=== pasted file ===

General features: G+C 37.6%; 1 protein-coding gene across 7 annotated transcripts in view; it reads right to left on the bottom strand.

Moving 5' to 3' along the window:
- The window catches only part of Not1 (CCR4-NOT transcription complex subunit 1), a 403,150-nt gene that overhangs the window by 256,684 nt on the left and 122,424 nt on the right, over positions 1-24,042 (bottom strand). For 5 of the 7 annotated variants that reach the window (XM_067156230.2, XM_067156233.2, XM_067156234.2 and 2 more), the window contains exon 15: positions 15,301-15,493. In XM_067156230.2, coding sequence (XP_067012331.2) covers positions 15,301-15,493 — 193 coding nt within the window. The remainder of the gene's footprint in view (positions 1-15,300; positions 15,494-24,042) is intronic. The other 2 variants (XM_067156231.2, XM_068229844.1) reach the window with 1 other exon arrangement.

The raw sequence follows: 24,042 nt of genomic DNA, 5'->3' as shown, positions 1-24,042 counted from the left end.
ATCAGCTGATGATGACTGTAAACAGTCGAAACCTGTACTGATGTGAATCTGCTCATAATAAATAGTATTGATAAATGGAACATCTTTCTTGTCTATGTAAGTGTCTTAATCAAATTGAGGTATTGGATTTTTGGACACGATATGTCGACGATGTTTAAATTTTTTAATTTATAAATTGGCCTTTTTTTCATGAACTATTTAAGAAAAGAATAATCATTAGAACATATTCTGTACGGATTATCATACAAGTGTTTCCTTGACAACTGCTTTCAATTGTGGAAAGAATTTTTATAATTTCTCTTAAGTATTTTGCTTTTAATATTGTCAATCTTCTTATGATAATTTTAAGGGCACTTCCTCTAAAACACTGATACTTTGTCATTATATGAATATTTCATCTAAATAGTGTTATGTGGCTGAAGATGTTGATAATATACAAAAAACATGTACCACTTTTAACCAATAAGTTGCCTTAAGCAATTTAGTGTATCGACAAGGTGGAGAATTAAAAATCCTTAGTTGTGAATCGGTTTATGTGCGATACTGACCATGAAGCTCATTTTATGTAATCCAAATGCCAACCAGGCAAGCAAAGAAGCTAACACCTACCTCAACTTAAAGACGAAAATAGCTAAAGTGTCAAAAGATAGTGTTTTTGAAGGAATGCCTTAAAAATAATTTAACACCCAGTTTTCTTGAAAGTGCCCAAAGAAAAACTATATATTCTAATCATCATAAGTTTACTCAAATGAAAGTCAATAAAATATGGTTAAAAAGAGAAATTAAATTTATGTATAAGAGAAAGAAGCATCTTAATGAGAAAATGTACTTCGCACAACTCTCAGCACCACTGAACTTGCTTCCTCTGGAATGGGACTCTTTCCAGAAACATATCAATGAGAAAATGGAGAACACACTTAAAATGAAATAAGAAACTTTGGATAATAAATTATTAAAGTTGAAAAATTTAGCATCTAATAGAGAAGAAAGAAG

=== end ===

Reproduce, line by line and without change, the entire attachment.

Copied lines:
General features: G+C 37.6%; 1 protein-coding gene across 7 annotated transcripts in view; it reads right to left on the bottom strand.

Moving 5' to 3' along the window:
- The window catches only part of Not1 (CCR4-NOT transcription complex subunit 1), a 403,150-nt gene that overhangs the window by 256,684 nt on the left and 122,424 nt on the right, over positions 1-24,042 (bottom strand). For 5 of the 7 annotated variants that reach the window (XM_067156230.2, XM_067156233.2, XM_067156234.2 and 2 more), the window contains exon 15: positions 15,301-15,493. In XM_067156230.2, coding sequence (XP_067012331.2) covers positions 15,301-15,493 — 193 coding nt within the window. The remainder of the gene's footprint in view (positions 1-15,300; positions 15,494-24,042) is intronic. The other 2 variants (XM_067156231.2, XM_068229844.1) reach the window with 1 other exon arrangement.

The raw sequence follows: 24,042 nt of genomic DNA, 5'->3' as shown, positions 1-24,042 counted from the left end.
ATCAGCTGATGATGACTGTAAACAGTCGAAACCTGTACTGATGTGAATCTGCTCATAATAAATAGTATTGATAAATGGAACATCTTTCTTGTCTATGTAAGTGTCTTAATCAAATTGAGGTATTGGATTTTTGGACACGATATGTCGACGATGTTTAAATTTTTTAATTTATAAATTGGCCTTTTTTTCATGAACTATTTAAGAAAAGAATAATCATTAGAACATATTCTGTACGGATTATCATACAAGTGTTTCCTTGACAACTGCTTTCAATTGTGGAAAGAATTTTTATAATTTCTCTTAAGTATTTTGCTTTTAATATTGTCAATCTTCTTATGATAATTTTAAGGGCACTTCCTCTAAAACACTGATACTTTGTCATTATATGAATATTTCATCTAAATAGTGTTATGTGGCTGAAGATGTTGATAATATACAAAAAACATGTACCACTTTTAACCAATAAGTTGCCTTAAGCAATTTAGTGTATCGACAAGGTGGAGAATTAAAAATCCTTAGTTGTGAATCGGTTTATGTGCGATACTGACCATGAAGCTCATTTTATGTAATCCAAATGCCAACCAGGCAAGCAAAGAAGCTAACACCTACCTCAACTTAAAGACGAAAATAGCTAAAGTGTCAAAAGATAGTGTTTTTGAAGGAATGCCTTAAAAATAATTTAACACCCAGTTTTCTTGAAAGTGCCCAAAGAAAAACTATATATTCTAATCATCATAAGTTTACTCAAATGAAAGTCAATAAAATATGGTTAAAAAGAGAAATTAAATTTATGTATAAGAGAAAGAAGCATCTTAATGAGAAAATGTACTTCGCACAACTCTCAGCACCACTGAACTTGCTTCCTCTGGAATGGGACTCTTTCCAGAAACATATCAATGAGAAAATGGAGAACACACTTAAAATGAAATAAGAAACTTTGGATAATAAATTATTAAAGTTGAAAAATTTAGCATCTAATAGAGAAGAAAGAAG